The demand for food aid has increased as much as eightfold in some US cities as millions become unemployed, according to an investigation by the Guardian newspaper, citing interviews with a dozen providers across the country.
About one in three people in the US currently seeking food at charitable organizations have never previously needed emergency food aid, according to the report.
The Guardian said it contacted food banks and pantries in nine states, which all reported unprecedented demand, tumbling donations and a drop in volunteers due to the coronavirus crisis.
The National Guard, America’s reserve military force, has been deployed to help food banks cope with growing demand in cities including Phoenix, St Louis and Cleveland, amid growing concerns that supplies may run low as the crisis worsens.
Overwhelmed food pantries are switching to home deliveries and drive-thrus to minimize the spread of the coronavirus as nearly 300 million Americans are under lockdown, the report said.
“I’ve been in this business over 30 years, and nothing compares to what we’re seeing now. Not even when the steel mills closed down did we see increased demand like this,” Sheila Christopher, director of Hunger-Free Pennsylvania, which represents 18 food banks across the state of Pennsylvania, told the Guardian.
“This is a perfect storm impacting food banking as we know it,” said Zuani Villarreal, a spokeswoman for Feeding America, a Chicago-based network of more than 200 food banks that feed 46 million people.
A record 6.6 million in US seek jobless benefits amid coronavirus crisis Another 6.65 million US workers filed for unemployment benefits last week, the most ever recorded.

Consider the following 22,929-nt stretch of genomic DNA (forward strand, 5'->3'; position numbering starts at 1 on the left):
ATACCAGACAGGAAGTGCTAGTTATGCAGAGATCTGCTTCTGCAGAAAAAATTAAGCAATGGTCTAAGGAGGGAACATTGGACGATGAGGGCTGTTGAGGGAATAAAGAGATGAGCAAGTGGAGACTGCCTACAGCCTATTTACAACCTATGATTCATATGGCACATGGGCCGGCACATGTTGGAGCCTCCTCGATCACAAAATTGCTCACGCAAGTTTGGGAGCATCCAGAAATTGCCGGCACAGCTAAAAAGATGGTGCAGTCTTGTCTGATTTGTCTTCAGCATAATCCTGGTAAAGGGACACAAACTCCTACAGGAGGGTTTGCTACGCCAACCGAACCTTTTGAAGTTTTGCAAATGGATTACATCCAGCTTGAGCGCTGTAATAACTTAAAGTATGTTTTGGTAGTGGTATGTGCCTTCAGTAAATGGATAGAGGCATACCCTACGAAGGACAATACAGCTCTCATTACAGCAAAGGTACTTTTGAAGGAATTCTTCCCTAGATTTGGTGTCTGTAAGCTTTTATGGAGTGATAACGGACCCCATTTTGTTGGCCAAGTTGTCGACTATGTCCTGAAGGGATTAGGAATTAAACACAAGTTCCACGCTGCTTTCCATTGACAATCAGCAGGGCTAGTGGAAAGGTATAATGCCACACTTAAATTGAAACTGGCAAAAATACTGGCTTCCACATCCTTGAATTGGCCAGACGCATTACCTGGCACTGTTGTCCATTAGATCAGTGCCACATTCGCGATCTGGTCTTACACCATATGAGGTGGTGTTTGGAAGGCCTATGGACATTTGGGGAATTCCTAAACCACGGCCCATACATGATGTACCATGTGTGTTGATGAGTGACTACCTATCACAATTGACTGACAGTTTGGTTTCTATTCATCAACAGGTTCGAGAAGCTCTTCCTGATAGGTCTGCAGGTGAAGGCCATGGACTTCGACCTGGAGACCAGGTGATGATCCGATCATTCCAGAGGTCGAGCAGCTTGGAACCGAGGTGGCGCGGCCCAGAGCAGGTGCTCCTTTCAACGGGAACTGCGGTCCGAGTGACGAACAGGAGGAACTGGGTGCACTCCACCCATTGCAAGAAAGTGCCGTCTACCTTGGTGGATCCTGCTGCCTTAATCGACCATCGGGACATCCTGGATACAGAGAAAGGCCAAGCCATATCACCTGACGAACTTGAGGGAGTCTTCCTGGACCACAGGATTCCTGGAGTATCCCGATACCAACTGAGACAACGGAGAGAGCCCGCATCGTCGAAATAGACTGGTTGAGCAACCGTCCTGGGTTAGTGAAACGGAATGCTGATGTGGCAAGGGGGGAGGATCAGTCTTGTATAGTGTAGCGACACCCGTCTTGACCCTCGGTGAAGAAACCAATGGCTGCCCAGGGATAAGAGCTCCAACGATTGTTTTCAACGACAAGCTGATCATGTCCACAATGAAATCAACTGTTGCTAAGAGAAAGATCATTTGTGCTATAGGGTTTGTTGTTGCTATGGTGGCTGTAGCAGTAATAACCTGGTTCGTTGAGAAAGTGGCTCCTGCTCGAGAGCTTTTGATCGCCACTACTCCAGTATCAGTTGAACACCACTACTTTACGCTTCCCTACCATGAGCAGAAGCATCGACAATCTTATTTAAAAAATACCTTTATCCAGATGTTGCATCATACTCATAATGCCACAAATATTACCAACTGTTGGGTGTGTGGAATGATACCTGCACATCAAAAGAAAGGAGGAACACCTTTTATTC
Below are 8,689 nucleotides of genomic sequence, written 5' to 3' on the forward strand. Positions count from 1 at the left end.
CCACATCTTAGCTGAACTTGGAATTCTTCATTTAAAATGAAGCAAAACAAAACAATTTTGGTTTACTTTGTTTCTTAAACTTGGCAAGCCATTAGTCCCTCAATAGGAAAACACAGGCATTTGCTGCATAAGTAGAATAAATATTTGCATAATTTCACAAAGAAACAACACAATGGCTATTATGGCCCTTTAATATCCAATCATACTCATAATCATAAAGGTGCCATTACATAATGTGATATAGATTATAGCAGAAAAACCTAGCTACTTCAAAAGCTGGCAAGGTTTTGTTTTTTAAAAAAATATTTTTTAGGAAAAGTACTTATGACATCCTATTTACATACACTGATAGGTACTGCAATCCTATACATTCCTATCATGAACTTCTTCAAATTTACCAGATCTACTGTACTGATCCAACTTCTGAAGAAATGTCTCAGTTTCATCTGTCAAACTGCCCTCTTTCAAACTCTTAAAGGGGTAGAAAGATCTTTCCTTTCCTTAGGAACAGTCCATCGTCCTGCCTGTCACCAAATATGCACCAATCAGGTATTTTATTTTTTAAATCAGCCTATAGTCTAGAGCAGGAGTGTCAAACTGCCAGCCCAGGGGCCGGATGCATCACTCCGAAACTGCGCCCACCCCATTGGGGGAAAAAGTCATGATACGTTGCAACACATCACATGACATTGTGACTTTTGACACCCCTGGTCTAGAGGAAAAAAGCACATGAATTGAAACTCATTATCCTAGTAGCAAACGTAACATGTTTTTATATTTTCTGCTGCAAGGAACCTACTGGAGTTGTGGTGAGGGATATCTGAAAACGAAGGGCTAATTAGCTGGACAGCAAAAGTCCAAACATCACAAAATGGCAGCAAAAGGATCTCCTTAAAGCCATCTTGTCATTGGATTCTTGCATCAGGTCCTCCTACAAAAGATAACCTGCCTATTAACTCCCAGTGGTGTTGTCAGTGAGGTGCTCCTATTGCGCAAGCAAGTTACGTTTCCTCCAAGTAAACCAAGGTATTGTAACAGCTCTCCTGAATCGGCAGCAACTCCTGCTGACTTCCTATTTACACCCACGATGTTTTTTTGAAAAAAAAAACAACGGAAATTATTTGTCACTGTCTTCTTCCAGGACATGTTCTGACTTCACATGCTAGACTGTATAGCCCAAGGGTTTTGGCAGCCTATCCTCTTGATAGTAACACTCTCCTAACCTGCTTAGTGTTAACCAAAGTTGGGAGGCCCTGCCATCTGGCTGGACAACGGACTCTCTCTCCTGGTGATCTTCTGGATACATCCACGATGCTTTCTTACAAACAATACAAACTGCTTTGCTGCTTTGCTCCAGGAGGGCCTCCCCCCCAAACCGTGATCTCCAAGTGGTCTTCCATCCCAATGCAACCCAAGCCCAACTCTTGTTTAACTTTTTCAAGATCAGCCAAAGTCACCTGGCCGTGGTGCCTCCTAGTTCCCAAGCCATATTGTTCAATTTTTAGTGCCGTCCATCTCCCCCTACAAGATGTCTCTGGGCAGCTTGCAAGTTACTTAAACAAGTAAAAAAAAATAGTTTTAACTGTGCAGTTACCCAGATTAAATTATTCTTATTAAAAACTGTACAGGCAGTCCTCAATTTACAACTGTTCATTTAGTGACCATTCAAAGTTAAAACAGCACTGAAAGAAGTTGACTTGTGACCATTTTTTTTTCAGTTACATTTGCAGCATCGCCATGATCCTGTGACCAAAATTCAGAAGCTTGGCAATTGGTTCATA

The Trump administration on Thursday looked set to join local officials in advising Americans to wear masks when venturing out during the still-exploding coronavirus pandemic, as the US death toll rose by 1,000 in a single day for the first time.
Another 6.65 million US workers filed for unemployment benefits last week, the most ever recorded, as the coronavirus forces businesses to shut down nationwide, the US Labor Department reported Thursday.
The government’s weekly jobless report, the most timely data on the economy’s health, offered the clearest evidence yet that the longest employment boom in US history probably ended in March.
Employers are slashing their payrolls to try to stay afloat because their revenue has collapsed, especially at restaurants, hotels, gyms, movie theaters and other venues that depend on face-to-face interaction. Auto sales have sunk, and factories have closed.
The rust belt states, a region of the United States that experienced industrial and economic decline starting in the late 1970s and early 1980s, are among the hardest hit by the coronavirus economic crisis.
Half of American adults have either no emergency savings or not enough to cover three months of living expenses, according to Bankrate’s 2019 Financial Security Index.